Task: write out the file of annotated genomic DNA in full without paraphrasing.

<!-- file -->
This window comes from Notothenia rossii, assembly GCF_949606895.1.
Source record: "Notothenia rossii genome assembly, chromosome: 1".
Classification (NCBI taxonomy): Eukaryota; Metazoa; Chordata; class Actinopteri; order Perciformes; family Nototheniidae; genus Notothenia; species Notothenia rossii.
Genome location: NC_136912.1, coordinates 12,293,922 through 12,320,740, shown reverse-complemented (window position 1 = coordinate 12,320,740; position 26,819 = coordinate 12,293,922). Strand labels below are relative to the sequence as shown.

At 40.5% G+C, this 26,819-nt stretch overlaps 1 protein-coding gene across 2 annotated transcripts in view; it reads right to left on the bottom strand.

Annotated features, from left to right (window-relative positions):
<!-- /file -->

This window comes from Notothenia rossii, assembly GCF_949606895.1.
Source record: "Notothenia rossii genome assembly, chromosome: 1".
Classification (NCBI taxonomy): Eukaryota; Metazoa; Chordata; class Actinopteri; order Perciformes; family Nototheniidae; genus Notothenia; species Notothenia rossii.
Genome location: NC_136912.1, coordinates 12,293,922 through 12,320,740, shown reverse-complemented (window position 1 = coordinate 12,320,740; position 26,819 = coordinate 12,293,922). Strand labels below are relative to the sequence as shown.

At 40.5% G+C, this 26,819-nt stretch overlaps 1 protein-coding gene across 2 annotated transcripts in view; it reads right to left on the bottom strand.

Annotated features, from left to right (window-relative positions):